Post by Jenny
Today’s Last Monday Book is actually a series. Those of you who write historical fiction are probably familiar with The Writer’s Guide to Everyday Life, but the books are a new discovery for me. These reference books compile the relevant cultural information of an era in one handy volume, as an infomercial might say.
Handy, yes, and also very comprehensive. Take, for example, The Writers Guide to Everyday Life in the 1800s, by Marc McCutcheon, which includes chapters about slang, transportation, general household, clothing, occupations, money, health and medicine, food and drink, amusements, marriage, slavery, the Civil War, the wild west, and crime. These chapters are followed by the chronologies of: Events, Noted Books and Novels, Selected Magazines, Innovations, and Popular Songs. (Tell me, which came first: the typewriting machine or the lock-stitch sewing machine?)
I love trivia, and these books are so full of fascinating information that they’re tremendous fun to browse through. I so want to have a character use the phrase “catawamptiously chawed up,” which meant utterly defeated in the American South from the 1840s on. Maybe that character would dress in a Benjamin (a loose topcoat worn by men when traveling) and ride in a Portland Cutter (the most popular sleigh following the Civil War, known for its ample leg room and low center of gravity). If he was lucky, he’d have spondulicks (money) in his pockets and a lovely young woman for sparking (courting). But, alas, she’d heartbroken to discover that he was a swartwouter (one who swindles and flees) who made off with all her father’s double eagles (twenty dollar gold pieces).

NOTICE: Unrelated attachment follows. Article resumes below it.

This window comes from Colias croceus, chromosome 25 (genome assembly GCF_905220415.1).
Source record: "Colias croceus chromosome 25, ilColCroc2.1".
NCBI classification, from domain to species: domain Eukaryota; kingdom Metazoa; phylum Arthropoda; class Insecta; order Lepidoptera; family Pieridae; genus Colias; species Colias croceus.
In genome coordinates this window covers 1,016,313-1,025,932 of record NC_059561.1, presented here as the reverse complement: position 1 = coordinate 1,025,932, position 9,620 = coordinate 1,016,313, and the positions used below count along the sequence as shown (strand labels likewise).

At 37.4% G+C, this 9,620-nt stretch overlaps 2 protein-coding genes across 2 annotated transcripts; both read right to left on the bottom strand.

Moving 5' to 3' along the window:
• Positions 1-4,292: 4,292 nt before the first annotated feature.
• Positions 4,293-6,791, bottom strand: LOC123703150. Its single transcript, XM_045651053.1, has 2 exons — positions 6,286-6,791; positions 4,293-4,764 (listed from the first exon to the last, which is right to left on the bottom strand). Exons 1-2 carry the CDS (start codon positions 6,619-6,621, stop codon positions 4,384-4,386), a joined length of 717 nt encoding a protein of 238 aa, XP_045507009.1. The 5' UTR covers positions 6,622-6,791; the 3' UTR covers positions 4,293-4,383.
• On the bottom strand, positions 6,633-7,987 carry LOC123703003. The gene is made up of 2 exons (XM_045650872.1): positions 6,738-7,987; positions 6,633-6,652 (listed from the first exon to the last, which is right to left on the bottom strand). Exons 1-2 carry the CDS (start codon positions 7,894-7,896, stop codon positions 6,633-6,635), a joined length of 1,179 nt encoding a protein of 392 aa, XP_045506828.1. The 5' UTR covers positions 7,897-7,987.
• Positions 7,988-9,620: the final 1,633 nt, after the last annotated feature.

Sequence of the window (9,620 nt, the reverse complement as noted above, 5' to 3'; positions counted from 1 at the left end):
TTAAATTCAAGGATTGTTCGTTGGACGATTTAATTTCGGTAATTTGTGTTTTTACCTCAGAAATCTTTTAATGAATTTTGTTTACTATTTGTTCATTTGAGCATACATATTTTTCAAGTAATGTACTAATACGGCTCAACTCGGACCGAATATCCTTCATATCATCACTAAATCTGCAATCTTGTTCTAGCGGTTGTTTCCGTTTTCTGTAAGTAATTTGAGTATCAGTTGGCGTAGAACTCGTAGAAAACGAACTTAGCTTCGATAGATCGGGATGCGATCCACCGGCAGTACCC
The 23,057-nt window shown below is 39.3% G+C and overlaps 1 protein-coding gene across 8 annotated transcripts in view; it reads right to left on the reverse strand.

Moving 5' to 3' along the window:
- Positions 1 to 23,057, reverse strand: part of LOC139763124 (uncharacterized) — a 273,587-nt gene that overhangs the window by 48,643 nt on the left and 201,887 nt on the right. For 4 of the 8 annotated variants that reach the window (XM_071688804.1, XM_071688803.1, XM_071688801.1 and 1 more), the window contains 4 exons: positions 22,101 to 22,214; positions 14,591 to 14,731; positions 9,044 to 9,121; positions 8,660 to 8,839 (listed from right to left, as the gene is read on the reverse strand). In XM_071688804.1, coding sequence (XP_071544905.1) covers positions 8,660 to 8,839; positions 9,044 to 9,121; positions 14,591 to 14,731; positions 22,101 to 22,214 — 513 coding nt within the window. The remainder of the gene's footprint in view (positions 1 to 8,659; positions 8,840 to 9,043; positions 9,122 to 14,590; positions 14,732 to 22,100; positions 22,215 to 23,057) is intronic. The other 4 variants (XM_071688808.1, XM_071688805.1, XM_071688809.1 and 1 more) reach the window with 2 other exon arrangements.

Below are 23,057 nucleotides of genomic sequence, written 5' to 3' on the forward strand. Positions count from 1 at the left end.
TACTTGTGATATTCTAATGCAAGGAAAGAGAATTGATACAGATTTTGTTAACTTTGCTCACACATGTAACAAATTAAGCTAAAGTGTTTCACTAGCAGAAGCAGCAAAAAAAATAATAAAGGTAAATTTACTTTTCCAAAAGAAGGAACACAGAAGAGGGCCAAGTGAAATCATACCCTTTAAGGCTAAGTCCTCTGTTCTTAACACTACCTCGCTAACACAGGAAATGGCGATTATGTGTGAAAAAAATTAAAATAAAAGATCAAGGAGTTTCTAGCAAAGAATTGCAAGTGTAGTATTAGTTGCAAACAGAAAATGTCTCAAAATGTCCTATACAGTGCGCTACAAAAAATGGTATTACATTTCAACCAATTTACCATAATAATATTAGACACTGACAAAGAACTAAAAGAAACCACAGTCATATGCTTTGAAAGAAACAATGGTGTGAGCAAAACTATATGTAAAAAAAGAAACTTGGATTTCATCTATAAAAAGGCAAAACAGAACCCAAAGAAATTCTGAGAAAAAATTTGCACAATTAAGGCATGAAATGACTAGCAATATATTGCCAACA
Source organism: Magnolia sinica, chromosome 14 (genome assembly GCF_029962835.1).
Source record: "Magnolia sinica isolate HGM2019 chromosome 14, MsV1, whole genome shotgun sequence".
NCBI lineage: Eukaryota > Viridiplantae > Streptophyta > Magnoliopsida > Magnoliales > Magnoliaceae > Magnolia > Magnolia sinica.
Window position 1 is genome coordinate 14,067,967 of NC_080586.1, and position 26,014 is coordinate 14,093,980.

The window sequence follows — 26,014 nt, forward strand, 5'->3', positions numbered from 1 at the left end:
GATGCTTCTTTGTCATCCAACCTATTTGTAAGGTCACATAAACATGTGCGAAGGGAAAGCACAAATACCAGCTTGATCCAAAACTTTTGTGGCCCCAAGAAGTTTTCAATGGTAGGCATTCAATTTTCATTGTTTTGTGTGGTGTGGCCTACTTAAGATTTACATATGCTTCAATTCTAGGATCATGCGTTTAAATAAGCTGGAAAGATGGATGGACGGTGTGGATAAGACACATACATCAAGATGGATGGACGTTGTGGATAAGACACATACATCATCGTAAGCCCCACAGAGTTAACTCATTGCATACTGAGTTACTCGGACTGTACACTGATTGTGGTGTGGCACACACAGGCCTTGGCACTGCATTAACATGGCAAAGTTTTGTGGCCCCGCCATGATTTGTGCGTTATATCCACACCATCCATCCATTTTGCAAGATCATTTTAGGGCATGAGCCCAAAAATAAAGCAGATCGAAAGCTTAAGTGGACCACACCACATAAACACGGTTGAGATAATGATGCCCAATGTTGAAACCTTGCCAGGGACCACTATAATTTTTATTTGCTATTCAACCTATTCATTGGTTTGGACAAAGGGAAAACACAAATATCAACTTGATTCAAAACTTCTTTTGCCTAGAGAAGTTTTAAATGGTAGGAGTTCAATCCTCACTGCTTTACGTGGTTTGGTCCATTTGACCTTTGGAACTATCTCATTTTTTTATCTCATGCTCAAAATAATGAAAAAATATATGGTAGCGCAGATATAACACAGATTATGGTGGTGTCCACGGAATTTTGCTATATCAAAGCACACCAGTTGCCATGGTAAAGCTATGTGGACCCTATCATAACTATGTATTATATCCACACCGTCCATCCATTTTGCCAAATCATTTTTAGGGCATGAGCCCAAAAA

I know I could find much of the same information contained in these books on the internet, but not without hours of surfing. And sometimes, I like to forego the computer entirely and do my research old-school at my kitchen table with a cup of tea. If you’re considering writing anything historical, or if you just want to brush up on your trivia to impress your friends and family, definitely give these books a look. My library offers the volumes about Renaissance England, Colonial America, the Middle Ages, Prohibition through WWII, Regency and Victorian England, the Wild West, and the aforementioned 1800s. Hopefully, your library has a similar selection.
Oh, the typewriting machine (1843) beat the lock-stitch sewing machine by three years.
Have you ever used a Writer’s Guide to Everyday Life for your research?